In the summer, there was trouble at the Poetry Society. Now both summer and trouble seem long ago and far away. But PoSoc’s members have to elect a new set of trustees at the AGM on 14 September. There are 32 candidates, who all look formidably well-qualified: how to use our dozen votes?
The Poetry Society’s director, Judith Palmer, was restored to her job in August after a petition signed by over 1,000 people. The board apologised “for any of its decisions, statements or actions that may have contributed to the current difficulties”. It’s not clear to me whether these things happened because of the petition, or Arts Council pressure, or both.
This doesn’t mean all’s well again… the new board will have a lot to do.
|Let's hope it's not at risk|
For a start, there’s the money. As far as I know, the Arts Council is still withholding the July tranche of PoSoc’s current grant, as well as not confirming the award of a significantly larger grant from next year. The overdraft must be rising (and the reserves are down by 20% or nearly £30k, thanks to the outgoing board). The new board will have to convince the AC it can trust them to lead and support PoSoc towards recovery, and delivery of the promised programme.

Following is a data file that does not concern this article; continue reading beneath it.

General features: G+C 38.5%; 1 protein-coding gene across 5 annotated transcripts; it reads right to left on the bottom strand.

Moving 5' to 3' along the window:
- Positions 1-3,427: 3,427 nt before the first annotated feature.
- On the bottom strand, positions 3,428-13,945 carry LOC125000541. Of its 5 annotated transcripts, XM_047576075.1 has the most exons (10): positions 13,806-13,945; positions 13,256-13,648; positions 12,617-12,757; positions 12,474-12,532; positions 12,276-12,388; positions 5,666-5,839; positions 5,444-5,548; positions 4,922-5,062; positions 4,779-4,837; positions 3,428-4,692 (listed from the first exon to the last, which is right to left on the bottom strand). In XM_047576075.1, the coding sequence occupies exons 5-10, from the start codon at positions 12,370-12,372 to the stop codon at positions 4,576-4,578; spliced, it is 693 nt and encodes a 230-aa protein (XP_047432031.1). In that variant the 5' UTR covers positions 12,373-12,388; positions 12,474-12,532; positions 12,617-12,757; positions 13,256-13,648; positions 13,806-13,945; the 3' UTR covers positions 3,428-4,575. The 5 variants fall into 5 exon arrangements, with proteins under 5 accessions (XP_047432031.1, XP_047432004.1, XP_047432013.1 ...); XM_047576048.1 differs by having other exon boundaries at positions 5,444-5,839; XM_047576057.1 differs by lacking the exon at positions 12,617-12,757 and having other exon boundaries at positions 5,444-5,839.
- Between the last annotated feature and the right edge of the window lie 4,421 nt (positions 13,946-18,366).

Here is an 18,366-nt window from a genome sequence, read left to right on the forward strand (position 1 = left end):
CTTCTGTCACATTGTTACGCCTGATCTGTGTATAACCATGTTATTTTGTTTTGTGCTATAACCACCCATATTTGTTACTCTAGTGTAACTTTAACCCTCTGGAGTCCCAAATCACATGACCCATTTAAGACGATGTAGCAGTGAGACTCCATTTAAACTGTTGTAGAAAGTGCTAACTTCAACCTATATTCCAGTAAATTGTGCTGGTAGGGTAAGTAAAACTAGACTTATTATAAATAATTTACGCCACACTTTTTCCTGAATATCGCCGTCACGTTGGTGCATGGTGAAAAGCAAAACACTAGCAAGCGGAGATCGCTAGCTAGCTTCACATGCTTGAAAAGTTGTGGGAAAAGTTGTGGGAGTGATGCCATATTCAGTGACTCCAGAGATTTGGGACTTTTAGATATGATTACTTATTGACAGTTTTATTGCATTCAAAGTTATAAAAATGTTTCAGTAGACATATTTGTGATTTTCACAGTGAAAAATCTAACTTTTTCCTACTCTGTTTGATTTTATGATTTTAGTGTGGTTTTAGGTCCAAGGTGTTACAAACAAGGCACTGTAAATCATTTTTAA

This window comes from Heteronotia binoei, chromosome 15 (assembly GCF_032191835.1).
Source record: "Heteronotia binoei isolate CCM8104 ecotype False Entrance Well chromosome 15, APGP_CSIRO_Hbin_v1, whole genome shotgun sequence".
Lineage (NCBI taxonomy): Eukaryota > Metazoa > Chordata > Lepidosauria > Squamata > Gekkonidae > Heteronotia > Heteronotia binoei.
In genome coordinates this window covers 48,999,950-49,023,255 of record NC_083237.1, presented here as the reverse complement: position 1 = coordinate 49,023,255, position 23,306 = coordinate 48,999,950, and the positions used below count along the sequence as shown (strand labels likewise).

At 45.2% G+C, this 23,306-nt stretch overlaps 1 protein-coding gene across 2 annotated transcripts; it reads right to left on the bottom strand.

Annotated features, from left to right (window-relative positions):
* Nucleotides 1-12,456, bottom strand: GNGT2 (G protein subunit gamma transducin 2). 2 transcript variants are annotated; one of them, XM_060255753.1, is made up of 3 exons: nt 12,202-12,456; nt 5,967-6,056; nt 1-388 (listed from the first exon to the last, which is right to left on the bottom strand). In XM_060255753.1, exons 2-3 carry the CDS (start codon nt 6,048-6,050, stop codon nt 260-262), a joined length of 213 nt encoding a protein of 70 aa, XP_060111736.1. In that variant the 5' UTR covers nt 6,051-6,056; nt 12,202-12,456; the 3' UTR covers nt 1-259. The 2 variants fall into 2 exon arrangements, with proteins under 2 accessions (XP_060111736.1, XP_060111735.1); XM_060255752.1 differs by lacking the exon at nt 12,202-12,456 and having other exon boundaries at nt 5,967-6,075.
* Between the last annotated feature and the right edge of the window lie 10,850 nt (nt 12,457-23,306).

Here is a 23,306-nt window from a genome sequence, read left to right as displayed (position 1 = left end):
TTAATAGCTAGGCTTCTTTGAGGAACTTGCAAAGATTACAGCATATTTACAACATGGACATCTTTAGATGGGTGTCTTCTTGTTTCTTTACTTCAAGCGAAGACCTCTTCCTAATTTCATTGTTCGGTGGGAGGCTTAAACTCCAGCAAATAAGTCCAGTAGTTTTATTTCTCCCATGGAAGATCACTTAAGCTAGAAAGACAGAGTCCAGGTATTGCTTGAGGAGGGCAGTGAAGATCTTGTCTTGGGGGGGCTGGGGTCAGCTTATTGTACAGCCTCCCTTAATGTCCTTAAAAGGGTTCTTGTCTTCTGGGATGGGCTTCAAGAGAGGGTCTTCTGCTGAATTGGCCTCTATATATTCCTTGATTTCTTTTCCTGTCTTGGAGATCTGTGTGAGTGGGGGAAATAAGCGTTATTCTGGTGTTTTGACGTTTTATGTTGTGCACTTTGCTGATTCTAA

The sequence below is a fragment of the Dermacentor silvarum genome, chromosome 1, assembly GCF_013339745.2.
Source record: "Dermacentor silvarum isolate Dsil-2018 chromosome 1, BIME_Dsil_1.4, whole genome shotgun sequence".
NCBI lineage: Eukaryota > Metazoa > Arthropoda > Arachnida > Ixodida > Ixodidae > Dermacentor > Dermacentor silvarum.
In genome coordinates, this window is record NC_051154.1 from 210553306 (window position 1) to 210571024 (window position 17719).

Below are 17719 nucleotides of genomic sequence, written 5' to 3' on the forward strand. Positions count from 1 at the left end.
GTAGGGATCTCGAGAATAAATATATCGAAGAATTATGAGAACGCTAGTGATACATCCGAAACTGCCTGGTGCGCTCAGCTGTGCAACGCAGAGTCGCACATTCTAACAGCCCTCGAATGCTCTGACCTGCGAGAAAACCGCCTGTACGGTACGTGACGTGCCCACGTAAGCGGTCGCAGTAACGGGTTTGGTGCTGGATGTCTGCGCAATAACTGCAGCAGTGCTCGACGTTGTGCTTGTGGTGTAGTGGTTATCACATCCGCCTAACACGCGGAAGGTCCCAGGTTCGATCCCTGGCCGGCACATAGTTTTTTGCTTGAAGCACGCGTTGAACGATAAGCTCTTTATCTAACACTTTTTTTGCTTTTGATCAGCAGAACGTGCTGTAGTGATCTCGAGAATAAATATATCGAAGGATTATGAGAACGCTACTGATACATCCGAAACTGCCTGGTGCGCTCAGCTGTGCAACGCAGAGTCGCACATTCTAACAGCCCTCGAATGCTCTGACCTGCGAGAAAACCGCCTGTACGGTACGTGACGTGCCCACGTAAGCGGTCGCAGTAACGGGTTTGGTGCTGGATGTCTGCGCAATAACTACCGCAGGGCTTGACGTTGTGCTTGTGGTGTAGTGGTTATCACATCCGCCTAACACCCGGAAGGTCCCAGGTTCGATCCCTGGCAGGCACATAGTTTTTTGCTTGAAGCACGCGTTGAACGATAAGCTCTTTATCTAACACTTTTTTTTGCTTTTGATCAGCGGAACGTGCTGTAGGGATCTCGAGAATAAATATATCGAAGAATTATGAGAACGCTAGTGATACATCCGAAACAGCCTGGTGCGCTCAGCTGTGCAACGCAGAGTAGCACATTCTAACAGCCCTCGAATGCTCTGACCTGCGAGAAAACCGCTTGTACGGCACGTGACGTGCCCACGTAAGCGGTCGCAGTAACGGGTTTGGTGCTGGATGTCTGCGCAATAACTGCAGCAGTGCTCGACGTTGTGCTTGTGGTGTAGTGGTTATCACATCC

Then there’s the human factor. The only visible bit of this is a board statement on PoSoc’s website, just before Palmer’s return, announcing the resignation of three vice-presidents… Anne Stevenson, Don Paterson and Sean O’Brien. No explanation as to why, but the timing can hardly be a coincidence. According to Baroque in Hackney, the word was that they resigned in support of Fiona Sampson, the editor of Poetry Review; as Ms Baroque says, one hopes this is not the case. But it’s easy to imagine that relations between Palmer and Sampson may be strained, given the circumstances around Palmer’s resignation. The board, without consultation, changed the reporting lines so that the editor of PR reported direct to them, rather than to the director.